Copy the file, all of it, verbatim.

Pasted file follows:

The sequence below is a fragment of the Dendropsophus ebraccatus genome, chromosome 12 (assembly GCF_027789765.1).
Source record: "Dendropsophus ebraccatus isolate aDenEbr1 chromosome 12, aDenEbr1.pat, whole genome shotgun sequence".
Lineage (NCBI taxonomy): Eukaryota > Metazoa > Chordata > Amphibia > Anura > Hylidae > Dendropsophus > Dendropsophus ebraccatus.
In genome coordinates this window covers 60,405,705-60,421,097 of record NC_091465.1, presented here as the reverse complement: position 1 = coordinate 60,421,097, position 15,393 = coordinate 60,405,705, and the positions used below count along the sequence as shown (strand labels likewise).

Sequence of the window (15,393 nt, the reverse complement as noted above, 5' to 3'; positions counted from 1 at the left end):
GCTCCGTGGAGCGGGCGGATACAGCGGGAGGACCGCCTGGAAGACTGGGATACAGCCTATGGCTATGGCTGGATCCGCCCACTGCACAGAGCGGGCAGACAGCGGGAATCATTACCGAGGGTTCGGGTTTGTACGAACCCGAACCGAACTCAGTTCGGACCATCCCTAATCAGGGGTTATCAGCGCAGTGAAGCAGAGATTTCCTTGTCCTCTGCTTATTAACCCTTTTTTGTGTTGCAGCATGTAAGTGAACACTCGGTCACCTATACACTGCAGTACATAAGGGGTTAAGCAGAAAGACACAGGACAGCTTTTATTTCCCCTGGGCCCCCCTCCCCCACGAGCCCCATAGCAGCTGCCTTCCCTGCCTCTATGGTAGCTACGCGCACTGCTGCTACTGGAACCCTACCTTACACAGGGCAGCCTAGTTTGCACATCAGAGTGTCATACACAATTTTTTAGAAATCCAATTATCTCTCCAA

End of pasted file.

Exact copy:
The sequence below is a fragment of the Dendropsophus ebraccatus genome, chromosome 12 (assembly GCF_027789765.1).
Source record: "Dendropsophus ebraccatus isolate aDenEbr1 chromosome 12, aDenEbr1.pat, whole genome shotgun sequence".
Lineage (NCBI taxonomy): Eukaryota > Metazoa > Chordata > Amphibia > Anura > Hylidae > Dendropsophus > Dendropsophus ebraccatus.
In genome coordinates this window covers 60,405,705-60,421,097 of record NC_091465.1, presented here as the reverse complement: position 1 = coordinate 60,421,097, position 15,393 = coordinate 60,405,705, and the positions used below count along the sequence as shown (strand labels likewise).

Sequence of the window (15,393 nt, the reverse complement as noted above, 5' to 3'; positions counted from 1 at the left end):
GCTCCGTGGAGCGGGCGGATACAGCGGGAGGACCGCCTGGAAGACTGGGATACAGCCTATGGCTATGGCTGGATCCGCCCACTGCACAGAGCGGGCAGACAGCGGGAATCATTACCGAGGGTTCGGGTTTGTACGAACCCGAACCGAACTCAGTTCGGACCATCCCTAATCAGGGGTTATCAGCGCAGTGAAGCAGAGATTTCCTTGTCCTCTGCTTATTAACCCTTTTTTGTGTTGCAGCATGTAAGTGAACACTCGGTCACCTATACACTGCAGTACATAAGGGGTTAAGCAGAAAGACACAGGACAGCTTTTATTTCCCCTGGGCCCCCCTCCCCCACGAGCCCCATAGCAGCTGCCTTCCCTGCCTCTATGGTAGCTACGCGCACTGCTGCTACTGGAACCCTACCTTACACAGGGCAGCCTAGTTTGCACATCAGAGTGTCATACACAATTTTTTAGAAATCCAATTATCTCTCCAA